In some cases, the acquiring bank may not have time to obtain full visibility before moving forward. Some transactions simply occur too rapidly to address every system. While operational systems must be a priority in security rationalization, other tools such as learning management frameworks may be able to wait.
As Ros puts it, “You may have to run them in place until you have time.”
Banks Must Address Security Gaps When They Merge
Next, companies must address potential gaps and redundancies created by the combination of existing tools and decide which (if any) to keep.
“You have to rationalize and make decisions around governance,” Ros explains. For example, an institution that’s compliant with the Payment Card Industry Data Security Standard must conduct a gap analysis when making an acquisition to determine how best to incorporate the new company’s tools into its security frameworks.
Gaps may exist. While bigger banks may be running best-of-breed tools such as SAP, Ros notes that smaller organizations may run “middle-of-the-market stuff that’s not even connected to single sign-on solutions. You need to make a plan based on this gap.”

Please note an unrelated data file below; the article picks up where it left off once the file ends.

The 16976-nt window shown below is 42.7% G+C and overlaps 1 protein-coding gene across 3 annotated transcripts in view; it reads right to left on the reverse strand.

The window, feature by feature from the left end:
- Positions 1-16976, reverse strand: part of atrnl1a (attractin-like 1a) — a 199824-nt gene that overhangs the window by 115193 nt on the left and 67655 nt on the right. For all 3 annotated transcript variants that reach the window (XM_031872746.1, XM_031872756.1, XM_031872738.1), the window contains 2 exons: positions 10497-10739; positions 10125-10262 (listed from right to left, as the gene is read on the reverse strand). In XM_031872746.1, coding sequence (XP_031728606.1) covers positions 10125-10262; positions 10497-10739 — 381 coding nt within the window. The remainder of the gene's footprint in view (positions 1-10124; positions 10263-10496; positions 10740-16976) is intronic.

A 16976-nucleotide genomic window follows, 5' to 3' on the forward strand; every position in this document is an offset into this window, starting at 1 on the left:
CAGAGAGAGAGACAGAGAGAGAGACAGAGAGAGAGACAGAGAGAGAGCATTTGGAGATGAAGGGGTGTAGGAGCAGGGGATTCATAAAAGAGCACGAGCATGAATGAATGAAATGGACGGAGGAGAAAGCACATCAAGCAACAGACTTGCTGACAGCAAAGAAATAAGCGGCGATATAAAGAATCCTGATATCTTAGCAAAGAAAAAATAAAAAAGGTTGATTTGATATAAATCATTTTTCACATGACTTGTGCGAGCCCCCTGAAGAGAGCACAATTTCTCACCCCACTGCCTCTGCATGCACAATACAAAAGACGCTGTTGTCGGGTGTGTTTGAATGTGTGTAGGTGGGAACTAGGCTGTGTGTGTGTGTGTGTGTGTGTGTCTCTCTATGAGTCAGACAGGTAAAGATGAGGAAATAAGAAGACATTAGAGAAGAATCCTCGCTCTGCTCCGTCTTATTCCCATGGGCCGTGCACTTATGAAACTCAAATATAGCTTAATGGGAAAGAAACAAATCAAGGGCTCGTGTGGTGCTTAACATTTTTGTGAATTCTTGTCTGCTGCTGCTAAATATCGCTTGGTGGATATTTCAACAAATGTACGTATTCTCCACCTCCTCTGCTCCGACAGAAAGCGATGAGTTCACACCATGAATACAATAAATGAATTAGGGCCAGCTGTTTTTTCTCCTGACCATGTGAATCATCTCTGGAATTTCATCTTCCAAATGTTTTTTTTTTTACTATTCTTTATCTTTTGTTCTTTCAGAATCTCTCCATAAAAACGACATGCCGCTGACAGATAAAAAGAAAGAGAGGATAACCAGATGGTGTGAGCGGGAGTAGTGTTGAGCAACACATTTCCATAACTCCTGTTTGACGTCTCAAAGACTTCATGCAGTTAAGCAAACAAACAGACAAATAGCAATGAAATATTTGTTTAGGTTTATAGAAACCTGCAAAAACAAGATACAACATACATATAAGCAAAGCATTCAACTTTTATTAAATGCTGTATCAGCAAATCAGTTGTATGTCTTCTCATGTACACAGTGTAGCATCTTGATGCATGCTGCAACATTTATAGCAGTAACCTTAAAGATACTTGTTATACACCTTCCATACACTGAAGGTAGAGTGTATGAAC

In some cases, this plan involves remediation — finding ways to improve the performance of less robust solutions and meet compliance requirements. In others, modernization is required — data may need to shift from one security solution to another before the legacy tools are retired. In still other situations, neither of these options is viable. “It could be the complete opposite,” says Ros. “You may need to just turn it off.”
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Security Rationalization Requires Planning, Flexibility
To effectively rationalize security at scale and over time, it’s best to create a target M&A plan for all IT resources, from security tools down to infrastructure resources. At the same time, bank IT leaders should be mindful that plans can change. In an industry as fluid as financial services, flexibility is a requirement.
As Ros explains, “The plan is the ideal target, but exceptions inevitably come up, and there’s usually some messiness. This is a target, not a rule book.”
While banks can draft and deploy plans on their own, the complexity of merged IT environments often makes this both time- and cost-prohibitive. As a result, it’s often worth partnering with experienced security advisers to conduct complete security assessments that address both posture and environment concerns and help companies draft in-depth and effective target plans.
Mergers create both opportunity and complexity in banks’ security environments. To ensure frameworks are up to the task, banks must take stock of the current situation, address potential security gaps and create plans that target a secure and sustainable future.
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